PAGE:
EagleTribune.com, North Andover, MA

November 27, 2013

Fiorentini: 'Painful cuts' will be needed

Review shows shortage of busing, special ed money

By Shawn Regan
sregan@eagletribune.com

---- — HAVERHILL — The School Department is still struggling to balance its budget, and the mayor said “painful cuts in personnel” are needed for that to happen.

It remains to be seen how student services will be affected by the cuts, which are necessary after a private auditing firm discovered problems with the budget.

Superintendent James Scully said the district is projecting a shortfall of around $500,000 for the fiscal year that ends June 30, according to a financial review by the Melanson Heath & Company firm of Andover.

Mayor James Fiorentini said the shortfall is actually much greater, but that it will be trimmed to about $500,000 if City Council approves more money for schools that he will propose at Tuesday’s council meeting. The mayor said he will recommend that $250,000 in state money the. city has been holding be used to reduce the school deficit, as well as another $89,000 in federal Medicaid reimbursement money.

The mayor said Scully has already made about $750,000 in spending cuts since the start of the school year.

“The fact we passed a budget that was nearly $2 million short of what we needed is a big concern,” Fiorentini said. “But the good news is we hired a company that uncovered the shortfall early enough that we have plenty of time to fix it.”

Fiorentini, who is also chairman of the School Committee, said he expects schools will have to make “painful cuts in personnel” to trim another $500,000 or more from the school budget.

“There is no magic wand we can wave or grant we are going to find to fix a shortfall of this size,” the mayor said.

The schools hired the Melanson firm as a condition for the mayor and City Council agreeing last summer to give the schools an additional $1.35 million to plug a budget shortfall that school officials said was caused by an unexpected overrun in special education spending.

In exchange for the city bailout, the School Committee also agreed to cut its budget by $500,00 and put $200,00 into a special education reserve in case that account runs over again this year.

The mayor said does not support tapping the special education reserve at this time.

“The reserve is for emergencies and it be would be a tremendous mistake to drain it now,” Fiorentini said.

Scully said he will be present his plan to make cuts and balance the spending plan to the School Committee within the next few weeks.

The Melanson financial review concluded the shortfall is mainly the result of inadequate funding in three areas: Transportation, special education and money set aside to pay substitute teachers.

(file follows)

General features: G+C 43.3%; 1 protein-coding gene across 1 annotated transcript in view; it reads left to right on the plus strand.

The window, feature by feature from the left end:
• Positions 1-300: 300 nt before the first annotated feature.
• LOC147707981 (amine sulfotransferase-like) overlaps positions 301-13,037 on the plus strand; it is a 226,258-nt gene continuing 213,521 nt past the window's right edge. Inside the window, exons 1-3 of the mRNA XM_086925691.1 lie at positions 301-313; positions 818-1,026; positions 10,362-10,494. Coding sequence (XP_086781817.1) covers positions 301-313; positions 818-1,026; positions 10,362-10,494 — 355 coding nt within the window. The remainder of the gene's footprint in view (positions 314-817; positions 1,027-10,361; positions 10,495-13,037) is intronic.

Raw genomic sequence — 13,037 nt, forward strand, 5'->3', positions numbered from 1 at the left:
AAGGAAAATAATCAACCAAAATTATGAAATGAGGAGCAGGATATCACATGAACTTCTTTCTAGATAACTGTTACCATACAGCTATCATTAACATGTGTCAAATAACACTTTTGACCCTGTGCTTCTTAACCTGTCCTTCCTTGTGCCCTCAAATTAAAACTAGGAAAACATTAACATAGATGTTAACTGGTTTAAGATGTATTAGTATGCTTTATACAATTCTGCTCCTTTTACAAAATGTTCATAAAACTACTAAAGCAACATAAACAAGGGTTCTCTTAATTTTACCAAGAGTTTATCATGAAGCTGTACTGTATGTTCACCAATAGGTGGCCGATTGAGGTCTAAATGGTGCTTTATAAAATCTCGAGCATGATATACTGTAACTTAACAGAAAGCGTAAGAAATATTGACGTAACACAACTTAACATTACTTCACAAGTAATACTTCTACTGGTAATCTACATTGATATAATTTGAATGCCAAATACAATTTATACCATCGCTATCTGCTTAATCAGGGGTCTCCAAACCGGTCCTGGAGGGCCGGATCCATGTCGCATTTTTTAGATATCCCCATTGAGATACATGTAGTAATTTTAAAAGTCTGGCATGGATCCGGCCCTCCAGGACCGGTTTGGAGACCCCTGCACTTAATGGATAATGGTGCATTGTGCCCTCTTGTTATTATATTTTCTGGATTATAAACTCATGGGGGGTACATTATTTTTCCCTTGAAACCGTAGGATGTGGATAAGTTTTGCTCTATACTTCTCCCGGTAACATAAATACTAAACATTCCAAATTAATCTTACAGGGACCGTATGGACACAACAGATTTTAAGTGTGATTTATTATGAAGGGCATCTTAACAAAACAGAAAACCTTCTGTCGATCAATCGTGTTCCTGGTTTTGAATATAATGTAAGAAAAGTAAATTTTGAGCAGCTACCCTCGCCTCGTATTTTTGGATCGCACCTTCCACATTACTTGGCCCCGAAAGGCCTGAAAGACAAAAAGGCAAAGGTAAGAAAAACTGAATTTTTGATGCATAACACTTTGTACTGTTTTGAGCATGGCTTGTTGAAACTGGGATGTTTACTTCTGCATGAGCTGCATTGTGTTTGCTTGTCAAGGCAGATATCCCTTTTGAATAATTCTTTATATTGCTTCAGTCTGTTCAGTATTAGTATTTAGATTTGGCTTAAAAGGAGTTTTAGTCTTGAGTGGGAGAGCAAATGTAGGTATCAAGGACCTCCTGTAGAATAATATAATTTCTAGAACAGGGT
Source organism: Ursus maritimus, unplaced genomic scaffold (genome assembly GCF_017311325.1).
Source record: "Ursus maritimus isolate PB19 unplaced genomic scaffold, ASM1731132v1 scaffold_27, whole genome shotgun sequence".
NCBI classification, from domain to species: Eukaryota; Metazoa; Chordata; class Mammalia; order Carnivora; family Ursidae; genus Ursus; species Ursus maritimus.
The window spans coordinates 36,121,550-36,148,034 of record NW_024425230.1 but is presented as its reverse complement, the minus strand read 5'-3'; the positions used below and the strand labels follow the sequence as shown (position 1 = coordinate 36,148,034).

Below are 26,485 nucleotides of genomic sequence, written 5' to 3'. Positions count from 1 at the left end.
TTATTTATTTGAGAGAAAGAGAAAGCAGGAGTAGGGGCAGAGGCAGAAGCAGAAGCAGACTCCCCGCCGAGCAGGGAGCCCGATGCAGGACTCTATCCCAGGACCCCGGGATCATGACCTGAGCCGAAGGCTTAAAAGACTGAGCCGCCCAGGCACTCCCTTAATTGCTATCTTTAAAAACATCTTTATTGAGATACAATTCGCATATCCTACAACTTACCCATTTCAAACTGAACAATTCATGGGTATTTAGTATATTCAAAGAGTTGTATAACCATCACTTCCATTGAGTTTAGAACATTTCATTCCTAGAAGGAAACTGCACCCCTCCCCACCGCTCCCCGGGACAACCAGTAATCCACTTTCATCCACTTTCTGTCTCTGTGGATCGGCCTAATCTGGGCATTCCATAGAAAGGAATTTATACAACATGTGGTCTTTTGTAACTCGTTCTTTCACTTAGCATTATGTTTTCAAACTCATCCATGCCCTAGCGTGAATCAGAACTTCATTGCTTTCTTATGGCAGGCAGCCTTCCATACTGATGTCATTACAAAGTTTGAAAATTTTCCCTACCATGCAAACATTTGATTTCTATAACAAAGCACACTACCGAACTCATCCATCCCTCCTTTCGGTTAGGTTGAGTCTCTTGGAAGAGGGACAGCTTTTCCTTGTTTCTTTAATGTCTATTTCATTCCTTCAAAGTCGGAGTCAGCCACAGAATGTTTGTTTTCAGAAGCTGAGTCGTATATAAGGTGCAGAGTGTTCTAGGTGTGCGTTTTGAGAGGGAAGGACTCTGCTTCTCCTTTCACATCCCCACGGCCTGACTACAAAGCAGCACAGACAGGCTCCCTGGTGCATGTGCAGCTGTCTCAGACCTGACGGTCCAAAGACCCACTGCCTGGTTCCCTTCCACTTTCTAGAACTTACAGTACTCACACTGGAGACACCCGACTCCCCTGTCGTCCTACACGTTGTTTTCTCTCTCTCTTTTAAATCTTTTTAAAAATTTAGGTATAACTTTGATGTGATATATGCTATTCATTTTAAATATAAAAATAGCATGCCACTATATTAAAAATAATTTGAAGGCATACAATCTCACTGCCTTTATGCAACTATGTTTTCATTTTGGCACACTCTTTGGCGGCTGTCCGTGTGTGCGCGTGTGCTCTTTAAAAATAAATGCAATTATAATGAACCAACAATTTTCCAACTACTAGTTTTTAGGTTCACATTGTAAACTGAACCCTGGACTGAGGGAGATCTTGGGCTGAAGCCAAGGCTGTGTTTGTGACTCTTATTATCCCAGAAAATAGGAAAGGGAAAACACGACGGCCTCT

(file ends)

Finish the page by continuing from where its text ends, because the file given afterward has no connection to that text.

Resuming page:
Scully said the shortfall is also the result of about 200 more students enrolling at city schools this year.

“We’ve done a good job cleaning our schools and improving our student test scores, and with that comes more students,” the superintendent said. “Kids keep coming and we have to deliver for them. Much of what we spend is required by law, and the fact is we are continually asked to do more for less.”

For instance, the budget for school transportation this year was reduced by $200,000 in a deal worked out by the Scully and Fiorentini during last summer’s budget review.

The School Department was looking for an extra $500,000 for the school bus routes, but the mayor would only support $300,000 more. According to the Melanson review, the transportation budget is now projected to come up about $200,000 short.

Scully said last year’s shortfall was primarily the result of 18 special needs students who moved to Haverhill during the school year, including one who cost the district $329,000 in eight months. In all, the district spent about $2 million more than was set aside last year to educate students with physical and mental disabilities, he said.

The superintendent said changes have been made to try to avoid a similar overrun in the special education budget this year, but that a deficit is still possible.

The final Melanson report is expected to include “conclusions as well as recommendations for improvement,” according to the company’s proposal for the job. The firm has also offered to meet with school officials to provide assistance in implementing any recommendations it makes.

Scully said he expects to receive a written report for the School Committee from the accounting firm next month.

Overall, this year’s approximately $90.5 million school budget is up about $4.3 million or about 5 percent over last year’s budget.

“There is no magic wand we can wave or grant we are going to find to fix a shortfall of this size,” the mayor said.